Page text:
Calendar of Events

Apr 14, 2014 to Apr 16, 2014 | Atlanta, GA
Apr 28, 2014 | New York, NY

Keywords

Public Utilities Reports

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Frontlines & Op-Ed

Black Swans and Turkeys

The industry isn’t as robust as we might think.

Michael T. Burr, Editor-in-Chief

Investor-owned utilities might seem fairly robust, but they’re not impervious to unpredictable black-swan events. Ensuring the industry’s survival might depend on our ability to reduce our dependence on fragile and unsustainable regulatory structures.

What Happened in Maryland

State case has national implications for grid modernization.

William A. Mogel

Strict adherence to cost-of-service ratemaking led to what might be considered a Luddite decision in the Maryland PSC’s initial rejection of BGE’s smart-grid filing. More than 60 years ago, the U.S. Supreme Court ruled that ratemaking calls for “pragmatic adjustments” to regulatory policy, toward the goal of sensible and effective rate orders. Delaying modernization doesn’t serve the aims of customer choice, conservation or electric system efficiency.

Dividend Debacle

Investors get caught in partisan crossfire.

Michael T. Burr

Investor-owned utilities get caught in the partisan crossfire, as candidates engage in a national food fight over tax policies.

Letters to the Editor

(October 2010) AWEA’s manager of transmission policy refutes author Robert Blohm’s assertion that renewable power exacerbates America’s growing problems with frequency response.

Avoiding a Train Wreck

Fundamental issues set companies and regulators on a collision course.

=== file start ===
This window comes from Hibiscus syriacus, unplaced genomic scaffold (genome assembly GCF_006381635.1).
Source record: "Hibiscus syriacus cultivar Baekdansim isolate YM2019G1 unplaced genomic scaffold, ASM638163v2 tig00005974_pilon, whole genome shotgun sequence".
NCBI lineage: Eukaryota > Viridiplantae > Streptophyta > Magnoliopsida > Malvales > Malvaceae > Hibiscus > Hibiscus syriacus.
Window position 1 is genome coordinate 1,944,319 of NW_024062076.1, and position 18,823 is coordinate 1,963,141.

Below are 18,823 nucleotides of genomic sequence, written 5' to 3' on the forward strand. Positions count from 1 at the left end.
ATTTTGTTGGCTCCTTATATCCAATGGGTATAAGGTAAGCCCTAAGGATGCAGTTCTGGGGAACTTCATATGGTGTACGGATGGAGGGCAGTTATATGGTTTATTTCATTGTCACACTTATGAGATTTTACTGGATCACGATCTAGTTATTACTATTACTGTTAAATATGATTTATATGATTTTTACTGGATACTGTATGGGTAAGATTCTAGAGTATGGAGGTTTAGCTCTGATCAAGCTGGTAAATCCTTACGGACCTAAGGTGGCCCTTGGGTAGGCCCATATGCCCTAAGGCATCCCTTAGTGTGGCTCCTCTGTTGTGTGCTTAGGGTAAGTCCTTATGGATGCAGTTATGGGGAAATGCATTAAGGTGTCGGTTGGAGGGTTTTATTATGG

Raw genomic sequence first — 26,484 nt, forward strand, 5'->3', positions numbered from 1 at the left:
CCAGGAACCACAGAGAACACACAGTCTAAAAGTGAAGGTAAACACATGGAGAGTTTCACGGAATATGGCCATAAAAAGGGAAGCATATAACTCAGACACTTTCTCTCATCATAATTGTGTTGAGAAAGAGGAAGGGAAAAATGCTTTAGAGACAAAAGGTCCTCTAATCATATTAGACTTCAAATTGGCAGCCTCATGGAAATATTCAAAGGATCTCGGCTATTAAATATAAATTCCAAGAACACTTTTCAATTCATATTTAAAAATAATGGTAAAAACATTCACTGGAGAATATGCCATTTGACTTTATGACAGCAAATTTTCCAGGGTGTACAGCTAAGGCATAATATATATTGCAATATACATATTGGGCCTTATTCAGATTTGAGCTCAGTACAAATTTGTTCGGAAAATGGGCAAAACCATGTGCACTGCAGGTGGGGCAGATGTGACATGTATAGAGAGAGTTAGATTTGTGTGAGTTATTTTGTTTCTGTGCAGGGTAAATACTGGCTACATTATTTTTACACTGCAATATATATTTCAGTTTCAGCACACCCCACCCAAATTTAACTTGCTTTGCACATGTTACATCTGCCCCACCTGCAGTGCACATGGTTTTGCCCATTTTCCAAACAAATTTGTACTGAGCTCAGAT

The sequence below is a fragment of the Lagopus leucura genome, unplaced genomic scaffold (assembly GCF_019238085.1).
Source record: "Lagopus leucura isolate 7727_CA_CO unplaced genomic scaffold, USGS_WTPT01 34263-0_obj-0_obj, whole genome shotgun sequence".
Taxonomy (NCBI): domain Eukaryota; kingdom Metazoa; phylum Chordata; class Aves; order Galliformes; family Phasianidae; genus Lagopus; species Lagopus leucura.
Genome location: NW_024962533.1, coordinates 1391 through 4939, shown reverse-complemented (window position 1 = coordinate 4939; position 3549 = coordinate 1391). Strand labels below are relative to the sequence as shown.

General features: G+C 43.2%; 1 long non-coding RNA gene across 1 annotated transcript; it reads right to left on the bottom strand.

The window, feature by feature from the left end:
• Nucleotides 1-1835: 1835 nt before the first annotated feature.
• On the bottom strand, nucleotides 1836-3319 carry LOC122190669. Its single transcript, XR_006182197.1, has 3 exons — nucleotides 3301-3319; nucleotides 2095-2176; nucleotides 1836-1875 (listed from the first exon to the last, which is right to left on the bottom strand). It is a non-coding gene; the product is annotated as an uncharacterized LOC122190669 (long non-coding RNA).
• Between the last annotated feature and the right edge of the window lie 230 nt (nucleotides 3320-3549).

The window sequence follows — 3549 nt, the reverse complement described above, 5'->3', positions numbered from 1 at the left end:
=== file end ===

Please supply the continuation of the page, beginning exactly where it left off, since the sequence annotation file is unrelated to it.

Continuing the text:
Michael T. Burr, Editor-in-Chief

Industry leaders see a disaster coming, as the need for infrastructure investments collides with the economic interests of utility shareholders and customers. In a shaky economy and a politically charged campaign season, proposals for new capital expenditures are certain to cause trouble. Avoiding the train wreck will require real leadership in finding compromise solutions.

Green Blackouts?

Increasing renewable generation threatens reliability.

Robert Blohm

An increased reliance on renewable energy could threaten reliability of the nation’s electric transmission grids by reducing the rotational mass and rotational inertia of on-line turbine generators, thus, reducing the capability of generators to respond to drops in voltage frequency. In fact, data collected from 1994 to 2009 for the Eastern Interconnection already reveals a drop in the grid’s capability (as measured in megawatts) to stop a very rapid drop in frequency — such as a drop of a tenth of a cycle per second.

Summer of Discontent

Smart-grid planners feel the heat.

Michael T. Burr, Editor-in-Chief

State utility regulators begin to question the benefits of smart grid technology, and customers take to the streets in public protests and demonstrations to oppose installation of smart meters.

Nuclear YIMBY

Local communities welcome new reactor projects.

Ann Stouffer Bisconti

Visitors to Waynesboro in northeast Georgia might be surprised at local residents’ opinions about two new nuclear energy plants planned for that site; namely, they’re giving the reactors a warm welcome.

Getting Engaged

How to avoid a Texas-style backlash.

Michael T. Burr, Editor-in-Chief

Is customer engagement more about damage control, or helping customers understand their options?

V2G Shuffle

Smart charging is just the start of the electric vehicle revolution.

Michael T. Burr, Editor-in-Chief

Electric vehicles (EV) now rolling off automakers’ production lines are expensive and limited in range, but they mark a technological tipping point. By tapping into the smart grid, EVs promise to free transportation fuel from the physical medium—raising its practical value while simultaneously diminishing its cost.

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